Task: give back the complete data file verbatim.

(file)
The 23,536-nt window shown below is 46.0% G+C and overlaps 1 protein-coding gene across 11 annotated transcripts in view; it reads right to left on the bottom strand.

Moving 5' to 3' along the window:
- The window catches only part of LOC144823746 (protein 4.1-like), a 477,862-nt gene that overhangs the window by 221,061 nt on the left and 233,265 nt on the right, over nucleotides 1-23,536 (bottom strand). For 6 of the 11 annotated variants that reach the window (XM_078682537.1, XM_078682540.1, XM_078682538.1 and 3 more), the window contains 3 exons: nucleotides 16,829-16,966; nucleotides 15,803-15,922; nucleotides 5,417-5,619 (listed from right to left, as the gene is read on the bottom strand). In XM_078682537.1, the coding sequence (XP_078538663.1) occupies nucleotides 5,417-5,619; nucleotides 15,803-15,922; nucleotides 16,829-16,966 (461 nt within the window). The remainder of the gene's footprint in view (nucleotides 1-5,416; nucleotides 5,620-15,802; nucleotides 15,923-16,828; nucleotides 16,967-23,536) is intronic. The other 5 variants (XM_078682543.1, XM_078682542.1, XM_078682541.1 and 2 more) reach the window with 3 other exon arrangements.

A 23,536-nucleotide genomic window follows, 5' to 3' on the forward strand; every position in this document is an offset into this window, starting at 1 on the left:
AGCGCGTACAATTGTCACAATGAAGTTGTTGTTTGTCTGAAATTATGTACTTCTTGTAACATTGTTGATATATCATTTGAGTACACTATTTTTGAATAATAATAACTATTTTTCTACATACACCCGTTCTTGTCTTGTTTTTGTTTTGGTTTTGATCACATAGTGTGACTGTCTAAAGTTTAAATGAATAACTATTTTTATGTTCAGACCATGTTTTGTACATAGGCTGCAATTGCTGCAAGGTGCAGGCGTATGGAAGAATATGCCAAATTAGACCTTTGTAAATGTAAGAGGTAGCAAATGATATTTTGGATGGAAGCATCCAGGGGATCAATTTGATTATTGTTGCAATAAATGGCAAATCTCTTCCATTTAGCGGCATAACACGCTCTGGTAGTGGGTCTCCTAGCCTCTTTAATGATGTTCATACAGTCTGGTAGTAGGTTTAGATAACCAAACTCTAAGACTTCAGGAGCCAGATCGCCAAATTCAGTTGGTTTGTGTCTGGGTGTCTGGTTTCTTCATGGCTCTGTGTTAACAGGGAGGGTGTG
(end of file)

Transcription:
The 23,536-nt window shown below is 46.0% G+C and overlaps 1 protein-coding gene across 11 annotated transcripts in view; it reads right to left on the bottom strand.

Moving 5' to 3' along the window:
- The window catches only part of LOC144823746 (protein 4.1-like), a 477,862-nt gene that overhangs the window by 221,061 nt on the left and 233,265 nt on the right, over nucleotides 1-23,536 (bottom strand). For 6 of the 11 annotated variants that reach the window (XM_078682537.1, XM_078682540.1, XM_078682538.1 and 3 more), the window contains 3 exons: nucleotides 16,829-16,966; nucleotides 15,803-15,922; nucleotides 5,417-5,619 (listed from right to left, as the gene is read on the bottom strand). In XM_078682537.1, the coding sequence (XP_078538663.1) occupies nucleotides 5,417-5,619; nucleotides 15,803-15,922; nucleotides 16,829-16,966 (461 nt within the window). The remainder of the gene's footprint in view (nucleotides 1-5,416; nucleotides 5,620-15,802; nucleotides 15,923-16,828; nucleotides 16,967-23,536) is intronic. The other 5 variants (XM_078682543.1, XM_078682542.1, XM_078682541.1 and 2 more) reach the window with 3 other exon arrangements.

A 23,536-nucleotide genomic window follows, 5' to 3' on the forward strand; every position in this document is an offset into this window, starting at 1 on the left:
AGCGCGTACAATTGTCACAATGAAGTTGTTGTTTGTCTGAAATTATGTACTTCTTGTAACATTGTTGATATATCATTTGAGTACACTATTTTTGAATAATAATAACTATTTTTCTACATACACCCGTTCTTGTCTTGTTTTTGTTTTGGTTTTGATCACATAGTGTGACTGTCTAAAGTTTAAATGAATAACTATTTTTATGTTCAGACCATGTTTTGTACATAGGCTGCAATTGCTGCAAGGTGCAGGCGTATGGAAGAATATGCCAAATTAGACCTTTGTAAATGTAAGAGGTAGCAAATGATATTTTGGATGGAAGCATCCAGGGGATCAATTTGATTATTGTTGCAATAAATGGCAAATCTCTTCCATTTAGCGGCATAACACGCTCTGGTAGTGGGTCTCCTAGCCTCTTTAATGATGTTCATACAGTCTGGTAGTAGGTTTAGATAACCAAACTCTAAGACTTCAGGAGCCAGATCGCCAAATTCAGTTGGTTTGTGTCTGGGTGTCTGGTTTCTTCATGGCTCTGTGTTAACAGGGAGGGTGTG